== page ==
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Marine Corps resurrects $2.6 million Semper Fi Bowl

May. 17, 2014 - 06:00AM   |  
Semper Fidelis All-American Bowl
Drill instructors from Marine Corps Recruit Depot San Diego, California, engage the Semper Fi Bowl East Team's student athletes in January 2014. The Marine Corps announced then that the 2014 Semper Fi Bowl would be the last due to budget cuts, but they've now brought it back. (Cpl. Caitlin Brink/Marine Corps)
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Marine Corps officials will reinstate funding for the Semper Fidelis All-American Bowl, a high-profile recruiting event that brings together dozens of high school football players from across the country each year. Earlier, the Corps had announced the program would be cut due to budgetary constraints.

Marine Corps Recruiting Command received additional mid-year funding from higher headquarters, said Jim Edwards, a Recruiting Command spokesman. That will allow the command to execute the next bowl game in January 2015, he said.

Maj. Gen. Mark Brilakis, commanding general of MCRC, told Marine Corps Times in the fall that the command was weighing the benefits of the bowl as officials looked for ways to work through fiscal constraints caused by across-the-board budgetary spending cuts. But about five months after they decided to put the program on hold, a funding change has brought it back.

“The commandant has decided that this is one of those premiere events that he would like us to continue and provided the resources necessary to do it,” Brilakis said, according to a Marine Corps news release.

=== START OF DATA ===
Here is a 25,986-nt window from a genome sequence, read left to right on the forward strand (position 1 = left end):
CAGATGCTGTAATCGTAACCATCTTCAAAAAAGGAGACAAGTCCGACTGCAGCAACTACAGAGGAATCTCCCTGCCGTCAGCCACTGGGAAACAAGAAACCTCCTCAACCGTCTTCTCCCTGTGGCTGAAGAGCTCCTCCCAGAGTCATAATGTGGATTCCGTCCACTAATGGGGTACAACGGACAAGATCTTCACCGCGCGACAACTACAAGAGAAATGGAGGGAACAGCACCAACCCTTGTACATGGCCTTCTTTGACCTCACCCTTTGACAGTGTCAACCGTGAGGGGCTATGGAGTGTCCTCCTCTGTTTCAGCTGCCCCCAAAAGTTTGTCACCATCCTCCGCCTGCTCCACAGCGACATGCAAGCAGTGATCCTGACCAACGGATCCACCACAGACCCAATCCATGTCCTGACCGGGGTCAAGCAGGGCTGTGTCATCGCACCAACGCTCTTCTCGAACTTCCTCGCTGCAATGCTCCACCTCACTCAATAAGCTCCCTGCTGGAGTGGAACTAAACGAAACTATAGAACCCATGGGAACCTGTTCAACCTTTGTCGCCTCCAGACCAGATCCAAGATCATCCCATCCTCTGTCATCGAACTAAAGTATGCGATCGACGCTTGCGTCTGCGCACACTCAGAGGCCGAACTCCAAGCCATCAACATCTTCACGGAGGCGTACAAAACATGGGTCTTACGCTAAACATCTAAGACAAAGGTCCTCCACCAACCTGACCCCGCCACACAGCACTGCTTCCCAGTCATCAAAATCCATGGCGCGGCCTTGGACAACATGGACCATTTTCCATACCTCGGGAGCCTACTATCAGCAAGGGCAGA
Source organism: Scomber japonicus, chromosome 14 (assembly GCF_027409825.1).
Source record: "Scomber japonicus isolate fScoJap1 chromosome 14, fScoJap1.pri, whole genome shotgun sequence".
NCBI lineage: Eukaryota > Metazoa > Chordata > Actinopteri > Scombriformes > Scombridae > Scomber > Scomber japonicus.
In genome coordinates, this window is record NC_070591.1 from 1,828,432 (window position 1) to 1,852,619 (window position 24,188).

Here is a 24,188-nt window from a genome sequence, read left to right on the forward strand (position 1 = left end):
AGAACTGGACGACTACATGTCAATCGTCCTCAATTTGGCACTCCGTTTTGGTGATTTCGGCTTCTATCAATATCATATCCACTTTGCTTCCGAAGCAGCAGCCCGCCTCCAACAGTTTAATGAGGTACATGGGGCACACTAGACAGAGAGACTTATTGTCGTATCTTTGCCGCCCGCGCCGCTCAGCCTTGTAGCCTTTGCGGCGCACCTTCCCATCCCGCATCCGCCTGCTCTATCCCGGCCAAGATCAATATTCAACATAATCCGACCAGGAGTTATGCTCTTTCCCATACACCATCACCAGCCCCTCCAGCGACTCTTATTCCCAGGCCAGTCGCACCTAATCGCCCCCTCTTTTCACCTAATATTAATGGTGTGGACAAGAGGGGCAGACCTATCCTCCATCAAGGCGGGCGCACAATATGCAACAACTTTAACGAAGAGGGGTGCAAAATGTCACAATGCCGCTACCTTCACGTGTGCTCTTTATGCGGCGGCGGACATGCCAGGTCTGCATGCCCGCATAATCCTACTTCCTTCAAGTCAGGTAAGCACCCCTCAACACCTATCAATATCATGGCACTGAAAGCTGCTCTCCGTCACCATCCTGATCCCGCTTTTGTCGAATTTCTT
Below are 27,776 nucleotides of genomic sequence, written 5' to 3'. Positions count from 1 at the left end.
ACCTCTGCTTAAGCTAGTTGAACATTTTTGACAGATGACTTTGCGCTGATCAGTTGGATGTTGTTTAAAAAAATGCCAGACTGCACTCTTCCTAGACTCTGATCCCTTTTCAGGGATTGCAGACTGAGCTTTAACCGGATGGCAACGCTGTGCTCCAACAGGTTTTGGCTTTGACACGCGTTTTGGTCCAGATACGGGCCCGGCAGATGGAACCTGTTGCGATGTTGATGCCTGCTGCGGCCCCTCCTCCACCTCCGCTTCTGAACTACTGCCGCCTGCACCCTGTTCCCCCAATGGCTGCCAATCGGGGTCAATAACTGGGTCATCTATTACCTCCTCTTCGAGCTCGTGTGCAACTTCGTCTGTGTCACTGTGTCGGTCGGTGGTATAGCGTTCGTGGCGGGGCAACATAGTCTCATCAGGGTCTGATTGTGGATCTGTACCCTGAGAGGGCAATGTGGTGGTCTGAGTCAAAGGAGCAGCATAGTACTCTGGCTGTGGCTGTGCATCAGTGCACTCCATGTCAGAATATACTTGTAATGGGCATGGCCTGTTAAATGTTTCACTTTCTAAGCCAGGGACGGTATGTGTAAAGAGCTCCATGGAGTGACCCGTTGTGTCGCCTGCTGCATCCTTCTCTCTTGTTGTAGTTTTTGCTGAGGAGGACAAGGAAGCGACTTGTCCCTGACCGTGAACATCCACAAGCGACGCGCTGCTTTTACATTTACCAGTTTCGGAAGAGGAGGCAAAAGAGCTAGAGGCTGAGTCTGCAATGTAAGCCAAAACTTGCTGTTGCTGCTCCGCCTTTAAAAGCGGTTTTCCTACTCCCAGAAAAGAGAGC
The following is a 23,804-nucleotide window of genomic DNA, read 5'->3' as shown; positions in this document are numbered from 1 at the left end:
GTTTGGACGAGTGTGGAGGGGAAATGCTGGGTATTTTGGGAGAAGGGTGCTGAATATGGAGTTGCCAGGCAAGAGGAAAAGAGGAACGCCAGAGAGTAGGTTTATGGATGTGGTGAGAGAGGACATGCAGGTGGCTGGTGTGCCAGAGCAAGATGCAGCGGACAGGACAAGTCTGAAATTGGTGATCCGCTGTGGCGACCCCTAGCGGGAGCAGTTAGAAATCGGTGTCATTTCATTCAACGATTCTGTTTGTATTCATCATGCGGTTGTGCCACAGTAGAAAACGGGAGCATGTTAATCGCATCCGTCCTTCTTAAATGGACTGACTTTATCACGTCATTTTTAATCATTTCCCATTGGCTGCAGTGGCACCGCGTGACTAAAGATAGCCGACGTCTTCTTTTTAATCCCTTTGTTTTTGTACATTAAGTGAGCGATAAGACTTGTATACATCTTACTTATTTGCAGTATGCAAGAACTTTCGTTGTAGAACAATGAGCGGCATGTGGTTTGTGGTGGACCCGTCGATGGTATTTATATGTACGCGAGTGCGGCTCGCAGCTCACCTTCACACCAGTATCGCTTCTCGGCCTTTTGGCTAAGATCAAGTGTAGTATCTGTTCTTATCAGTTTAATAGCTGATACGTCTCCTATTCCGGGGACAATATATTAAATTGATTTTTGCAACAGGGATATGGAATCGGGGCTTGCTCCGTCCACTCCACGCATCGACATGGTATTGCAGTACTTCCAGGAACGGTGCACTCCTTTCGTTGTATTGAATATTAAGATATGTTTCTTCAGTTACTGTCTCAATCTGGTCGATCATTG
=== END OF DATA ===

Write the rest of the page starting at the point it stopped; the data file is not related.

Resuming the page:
The Marine Corps spends about $2.6 million annually on the program, Edwards said. Launched in 2011, the Semper Fi Bowl brings together about 90 high school foot ball players from across the country to face off in a game that pits players from the Eastern and Western United States against each other. Players are selected based on their athletic abilities, personal character, academic performance and leadership.

The game is normally nationally televised from California. The players participate in a week-long event that has them interacting with Marine Corps leaders, drill instructors and recruiters. The players are given jerseys, gear and equipment, and their meals and travel are paid for.

Edwards said the command has seen benefit in the opportunity to introduce Marine Corps values and culture to players from across the country.

“The Semper Fidelis Football Program as an opportunity to establish a strong connection with America's youth,” he said. “[The program] has been part of our overall recruiting plan and has enabled our recruiting force to engage well-rounded student athletes, parents and influencers throughout the nation.”

The next bowl game will be similar in scope to the 2014 game, Edwards said. Returning funding to the program won’t pull dollars away from any of MCRC’s other initiatives, he added.

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